Museum of Long-Range Aviation

Museum of Long-Range Aviation

Dyagilevo is an air base in Ryazanskaya region, located 11 km to the west from Ryazan. There is the Distant Aviation Museum on the base where we will travel today.

Let’s start our excursion from TU-95, the soviet strategic missile bomber, one of the fastest planes that became a symbol of the Cold War. Russian Bear was made to attack anytime of a day, at any weather.

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TU-95 planes have the NK-12 engines, which is the most powerful in the world nowadays.

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TU-95 is one of the loudest planes in the world and can be disclosed even by submarines but it’s not crucial during assault and battery.

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Defensive equipment consists of 23-mm aviation canons.

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Bomb-load of TU-95 can reach 12000kg.

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There is TU-95MS right next to it; this is TU-95 modification which is the foundation of the Russian strategic Air Force. It carries cruise missile H-55.

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M-4, “Bizon” by NATO classification- the first reactive strategic bomber came in to the army. It was made at the same time with TU-95 but it is faster with the smaller range.

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One of the most beautiful planes with the maximum take-off weight of 181.5 tons, and the speed of 947 km/h on the height of 6700m.

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In this museum there is M-4 modification.

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TU-22, Blackfire is the distant supersonic missile bomber with the changeable wing geometry.

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Air vents with the vertical wedge (the horizontal one on TU-22M3) are located on each side of fuselage.

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And this is TU-22M2, first was made in Kazanskij aviation plant with its first flight performed on the 7th of May 1973.

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TU-16, “Barsuk” by NATO codification is the soviet twin-engine, reactive, distant missile bomber.

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During decades TU-16 has been the essential plane in aviation component of USSR strategic forces. TU-16 of sea aviation did monitoring and convoying of USA aircraft-carriers tasks in the whole northern hemisphere. During Afghanistan War TU-16 was used not once to bomb Afghanistan territory. Lots of new modern equipment was put on the plane and in early 90’s it was withdrawn from the army.

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IL-76 “Iskrennij” is the Soviet military transport plane, which is the essential one in military transportation of Russia and Ukraine.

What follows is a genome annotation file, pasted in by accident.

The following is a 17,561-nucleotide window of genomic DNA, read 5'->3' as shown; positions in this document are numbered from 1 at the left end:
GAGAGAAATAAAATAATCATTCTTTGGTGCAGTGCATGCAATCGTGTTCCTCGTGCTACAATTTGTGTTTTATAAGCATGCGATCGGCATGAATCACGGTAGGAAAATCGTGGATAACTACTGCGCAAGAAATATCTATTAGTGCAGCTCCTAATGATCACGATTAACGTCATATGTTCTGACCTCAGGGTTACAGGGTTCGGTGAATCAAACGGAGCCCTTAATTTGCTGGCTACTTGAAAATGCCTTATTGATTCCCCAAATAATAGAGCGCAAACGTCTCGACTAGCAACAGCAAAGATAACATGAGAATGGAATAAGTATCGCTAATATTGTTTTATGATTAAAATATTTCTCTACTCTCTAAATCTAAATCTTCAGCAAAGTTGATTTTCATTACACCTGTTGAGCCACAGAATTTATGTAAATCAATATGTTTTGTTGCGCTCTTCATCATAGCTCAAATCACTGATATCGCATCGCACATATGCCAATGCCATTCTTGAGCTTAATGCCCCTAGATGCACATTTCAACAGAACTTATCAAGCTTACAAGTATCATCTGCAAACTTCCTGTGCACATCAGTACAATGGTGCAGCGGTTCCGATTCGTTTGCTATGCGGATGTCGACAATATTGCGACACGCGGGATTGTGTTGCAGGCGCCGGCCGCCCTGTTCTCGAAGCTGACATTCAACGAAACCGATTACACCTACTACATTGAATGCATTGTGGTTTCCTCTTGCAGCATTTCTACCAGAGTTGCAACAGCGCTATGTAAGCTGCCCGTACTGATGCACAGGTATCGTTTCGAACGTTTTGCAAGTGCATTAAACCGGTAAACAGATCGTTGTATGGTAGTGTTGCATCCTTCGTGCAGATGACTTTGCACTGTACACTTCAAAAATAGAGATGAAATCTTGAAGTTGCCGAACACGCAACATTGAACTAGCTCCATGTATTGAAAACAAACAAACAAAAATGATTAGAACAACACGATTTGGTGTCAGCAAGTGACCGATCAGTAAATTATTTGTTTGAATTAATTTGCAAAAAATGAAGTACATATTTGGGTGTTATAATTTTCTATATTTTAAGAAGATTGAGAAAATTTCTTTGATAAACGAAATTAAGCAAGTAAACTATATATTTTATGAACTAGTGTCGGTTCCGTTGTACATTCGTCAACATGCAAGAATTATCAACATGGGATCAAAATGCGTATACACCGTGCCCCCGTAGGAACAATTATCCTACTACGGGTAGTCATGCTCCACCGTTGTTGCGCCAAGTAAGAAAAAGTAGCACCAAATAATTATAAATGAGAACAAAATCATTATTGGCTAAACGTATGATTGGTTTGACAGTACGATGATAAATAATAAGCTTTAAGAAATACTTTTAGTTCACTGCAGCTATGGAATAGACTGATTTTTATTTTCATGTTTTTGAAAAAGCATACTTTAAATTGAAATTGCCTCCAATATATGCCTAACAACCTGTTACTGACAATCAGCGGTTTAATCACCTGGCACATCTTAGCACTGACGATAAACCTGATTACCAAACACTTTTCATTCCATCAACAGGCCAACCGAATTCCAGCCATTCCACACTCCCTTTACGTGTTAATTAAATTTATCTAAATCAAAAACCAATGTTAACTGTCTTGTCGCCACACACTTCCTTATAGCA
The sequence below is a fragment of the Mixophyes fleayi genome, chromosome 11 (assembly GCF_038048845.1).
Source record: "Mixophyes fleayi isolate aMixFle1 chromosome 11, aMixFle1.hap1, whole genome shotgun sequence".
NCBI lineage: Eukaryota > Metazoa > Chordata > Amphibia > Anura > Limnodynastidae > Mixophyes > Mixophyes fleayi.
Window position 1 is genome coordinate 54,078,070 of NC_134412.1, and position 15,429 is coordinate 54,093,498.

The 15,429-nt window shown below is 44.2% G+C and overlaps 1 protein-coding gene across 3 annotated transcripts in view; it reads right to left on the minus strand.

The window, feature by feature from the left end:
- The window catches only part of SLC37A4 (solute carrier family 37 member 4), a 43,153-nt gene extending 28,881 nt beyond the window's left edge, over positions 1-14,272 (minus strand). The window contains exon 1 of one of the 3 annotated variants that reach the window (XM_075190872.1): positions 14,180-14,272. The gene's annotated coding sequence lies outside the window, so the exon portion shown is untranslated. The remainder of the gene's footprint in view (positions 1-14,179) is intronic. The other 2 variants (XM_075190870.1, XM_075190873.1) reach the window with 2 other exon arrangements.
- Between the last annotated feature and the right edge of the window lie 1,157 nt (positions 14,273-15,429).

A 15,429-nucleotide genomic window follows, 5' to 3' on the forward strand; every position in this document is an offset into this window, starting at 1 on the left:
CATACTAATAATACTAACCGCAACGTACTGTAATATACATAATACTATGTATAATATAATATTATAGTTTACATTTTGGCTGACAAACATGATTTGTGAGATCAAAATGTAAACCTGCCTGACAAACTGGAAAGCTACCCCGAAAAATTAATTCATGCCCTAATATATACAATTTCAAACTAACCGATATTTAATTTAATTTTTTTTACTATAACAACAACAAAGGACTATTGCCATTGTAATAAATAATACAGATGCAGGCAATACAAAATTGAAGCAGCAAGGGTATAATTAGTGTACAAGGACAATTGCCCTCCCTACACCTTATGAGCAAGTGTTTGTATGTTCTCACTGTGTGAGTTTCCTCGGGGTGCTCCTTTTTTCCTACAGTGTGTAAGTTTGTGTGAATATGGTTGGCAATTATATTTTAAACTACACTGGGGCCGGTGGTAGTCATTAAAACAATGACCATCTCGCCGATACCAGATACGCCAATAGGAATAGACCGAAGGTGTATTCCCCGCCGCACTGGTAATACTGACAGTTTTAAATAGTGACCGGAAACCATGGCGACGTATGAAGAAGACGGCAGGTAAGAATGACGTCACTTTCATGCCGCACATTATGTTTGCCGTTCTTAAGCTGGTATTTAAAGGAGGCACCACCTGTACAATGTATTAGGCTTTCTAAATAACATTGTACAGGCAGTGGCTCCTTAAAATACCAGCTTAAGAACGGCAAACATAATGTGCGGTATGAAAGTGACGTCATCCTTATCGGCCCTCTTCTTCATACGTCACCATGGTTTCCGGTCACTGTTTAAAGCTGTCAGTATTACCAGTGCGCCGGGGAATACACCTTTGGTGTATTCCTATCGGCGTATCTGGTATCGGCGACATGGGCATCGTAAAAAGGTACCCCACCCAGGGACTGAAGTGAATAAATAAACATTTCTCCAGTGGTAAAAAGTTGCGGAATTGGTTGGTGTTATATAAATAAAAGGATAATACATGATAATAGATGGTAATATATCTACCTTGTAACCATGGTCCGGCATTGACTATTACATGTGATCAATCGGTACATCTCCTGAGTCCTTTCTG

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Photo credits: 1

21 thoughts on “Museum of Long-Range Aviation”

  1. Lovely photos of some great looking russian birds. Still, I’d rather see some lovely photos of some great looking Russian “birds”

    Cheerio!

  2. “TU-95 planes have the NK-12 engines, which is the most powerful in the world nowadays”

    -Yes, it’s the most powerful TURBOPROP engine, but not necessarily the most powerful JET engine

    “Air vents with the vertical wedge”

    – They are AIR INTAKES, not vents

  3. Back during the cold war when I was stationed in (*undisclosed location*) we would be subject to a “Bear Scare” every once in a while when one of these would get too close to our airspace.

  4. Greath pictures, I assume it will be very difficult to visit this museum as a none Russian (with the airbase nearby). Does anybody know if this is possible? I did manage to get into Monino with help of Russian friends.

  5. Very interesting.

    I don´t knew why, but this make me think about the possiblitys of seriously go further into space will be a logical next step, after all we went up in the air for more than 200 years ago, and those metal beasts are as i guess the culmen of our last decenniums of fine science and military precicion in the skye. Actually not so far as one can think goes with something similar to those up into teh space and away to new locations when the earth is to overpopulated (it is already som there is clearly a desperate need for more living space today) i can imagine my self (for example) locking uot of that plastic window behind the aluminium alloy rivets and se stars gzing back on my face and consider about that i will probably newer return to this planet but help building something elsewhere far away that can be a furter place to live on as we does here on another place in next generation.
    I dont knew if that will become true (probably nit as long as i liwe) but at least i hope that we will continue loock forward but learn about our history to build the future and make it confortable.

  6. Today, i actually live in the area of what once was a former military airfield much are left of that former activity and, some of the planes (a heli and a pair of old interceptors for example) are salvaged as displays at a local museum.
    Wery interesting to compare those aircrafts to ours.

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